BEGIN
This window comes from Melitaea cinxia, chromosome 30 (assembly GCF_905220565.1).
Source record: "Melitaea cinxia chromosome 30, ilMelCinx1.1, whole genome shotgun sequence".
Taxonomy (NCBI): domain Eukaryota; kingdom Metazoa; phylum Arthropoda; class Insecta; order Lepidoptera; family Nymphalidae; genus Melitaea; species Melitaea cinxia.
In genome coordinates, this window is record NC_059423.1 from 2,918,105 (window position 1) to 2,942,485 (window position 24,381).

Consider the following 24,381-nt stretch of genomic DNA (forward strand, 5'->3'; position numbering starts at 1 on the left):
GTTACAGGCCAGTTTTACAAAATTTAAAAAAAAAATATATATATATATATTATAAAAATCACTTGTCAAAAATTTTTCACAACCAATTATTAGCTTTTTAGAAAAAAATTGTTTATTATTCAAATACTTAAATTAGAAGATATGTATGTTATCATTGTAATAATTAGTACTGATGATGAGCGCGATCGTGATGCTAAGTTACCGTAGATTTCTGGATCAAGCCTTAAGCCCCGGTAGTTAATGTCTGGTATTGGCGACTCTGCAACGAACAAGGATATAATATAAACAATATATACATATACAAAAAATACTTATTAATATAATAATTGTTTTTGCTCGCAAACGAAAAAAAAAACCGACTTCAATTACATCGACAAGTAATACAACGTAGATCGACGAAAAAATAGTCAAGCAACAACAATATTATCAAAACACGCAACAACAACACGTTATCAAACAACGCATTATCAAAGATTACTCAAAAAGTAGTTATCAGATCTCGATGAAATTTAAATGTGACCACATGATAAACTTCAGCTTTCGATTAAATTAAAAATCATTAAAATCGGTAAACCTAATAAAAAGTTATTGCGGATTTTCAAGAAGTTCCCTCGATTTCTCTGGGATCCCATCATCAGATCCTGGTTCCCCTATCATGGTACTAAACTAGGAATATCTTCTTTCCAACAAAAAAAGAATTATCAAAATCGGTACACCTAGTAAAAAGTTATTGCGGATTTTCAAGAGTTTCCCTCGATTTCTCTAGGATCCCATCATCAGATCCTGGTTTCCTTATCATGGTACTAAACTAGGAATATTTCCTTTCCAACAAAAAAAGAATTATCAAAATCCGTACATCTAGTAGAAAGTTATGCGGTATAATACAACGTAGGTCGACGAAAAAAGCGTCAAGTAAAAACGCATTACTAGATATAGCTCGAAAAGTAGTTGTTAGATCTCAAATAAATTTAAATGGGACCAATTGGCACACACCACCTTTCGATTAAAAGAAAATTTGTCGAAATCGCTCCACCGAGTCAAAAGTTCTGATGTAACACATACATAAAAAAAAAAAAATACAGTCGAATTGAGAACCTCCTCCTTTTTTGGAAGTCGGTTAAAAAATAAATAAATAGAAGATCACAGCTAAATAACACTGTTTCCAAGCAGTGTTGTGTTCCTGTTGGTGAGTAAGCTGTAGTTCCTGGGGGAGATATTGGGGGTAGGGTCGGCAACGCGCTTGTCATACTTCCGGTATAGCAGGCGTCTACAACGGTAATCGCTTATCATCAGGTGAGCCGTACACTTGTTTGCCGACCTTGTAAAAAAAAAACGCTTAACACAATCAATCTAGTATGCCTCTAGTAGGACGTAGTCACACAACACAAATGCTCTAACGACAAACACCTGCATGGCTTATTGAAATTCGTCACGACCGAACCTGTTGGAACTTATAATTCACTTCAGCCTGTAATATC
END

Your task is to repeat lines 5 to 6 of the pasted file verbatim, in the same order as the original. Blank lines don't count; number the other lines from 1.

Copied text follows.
Consider the following 24,381-nt stretch of genomic DNA (forward strand, 5'->3'; position numbering starts at 1 on the left):
GTTACAGGCCAGTTTTACAAAATTTAAAAAAAAAATATATATATATATATTATAAAAATCACTTGTCAAAAATTTTTCACAACCAATTATTAGCTTTTTAGAAAAAAATTGTTTATTATTCAAATACTTAAATTAGAAGATATGTATGTTATCATTGTAATAATTAGTACTGATGATGAGCGCGATCGTGATGCTAAGTTACCGTAGATTTCTGGATCAAGCCTTAAGCCCCGGTAGTTAATGTCTGGTATTGGCGACTCTGCAACGAACAAGGATATAATATAAACAATATATACATATACAAAAAATACTTATTAATATAATAATTGTTTTTGCTCGCAAACGAAAAAAAAAACCGACTTCAATTACATCGACAAGTAATACAACGTAGATCGACGAAAAAATAGTCAAGCAACAACAATATTATCAAAACACGCAACAACAACACGTTATCAAACAACGCATTATCAAAGATTACTCAAAAAGTAGTTATCAGATCTCGATGAAATTTAAATGTGACCACATGATAAACTTCAGCTTTCGATTAAATTAAAAATCATTAAAATCGGTAAACCTAATAAAAAGTTATTGCGGATTTTCAAGAAGTTCCCTCGATTTCTCTGGGATCCCATCATCAGATCCTGGTTCCCCTATCATGGTACTAAACTAGGAATATCTTCTTTCCAACAAAAAAAGAATTATCAAAATCGGTACACCTAGTAAAAAGTTATTGCGGATTTTCAAGAGTTTCCCTCGATTTCTCTAGGATCCCATCATCAGATCCTGGTTTCCTTATCATGGTACTAAACTAGGAATATTTCCTTTCCAACAAAAAAAGAATTATCAAAATCCGTACATCTAGTAGAAAGTTATGCGGTATAATACAACGTAGGTCGACGAAAAAAGCGTCAAGTAAAAACGCATTACTAGATATAGCTCGAAAAGTAGTTGTTAGATCTCAAATAAATTTAAATGGGACCAATTGGCACACACCACCTTTCGATTAAAAGAAAATTTGTCGAAATCGCTCCACCGAGTCAAAAGTTCTGATGTAACACATACATAAAAAAAAAAAAATACAGTCGAATTGAGAACCTCCTCCTTTTTTGGAAGTCGGTTAAAAAATAAATAAATAGAAGATCACAGCTAAATAACACTGTTTCCAAGCAGTGTTGTGTTCCTGTTGGTGAGTAAGCTGTAGTTCCTGGGGGAGATATTGGGGGTAGGGTCGGCAACGCGCTTGTCATACTTCCGGTATAGCAGGCGTCTACAACGGTAATCGCTTATCATCAGGTGAGCCGTACACTTGTTTGCCGACCTTGTAAAAAAAAAACGCTTAACACAATCAATCTAGTATGCCTCTAGTAGGACGTAGTCACACAACACAAATGCTCTAACGACAAACACCTGCATGGCTTATTGAAATTCGTCACGACCGAACCTGTTGGAACTTATAATTCACTTCAGCCTGTAATATC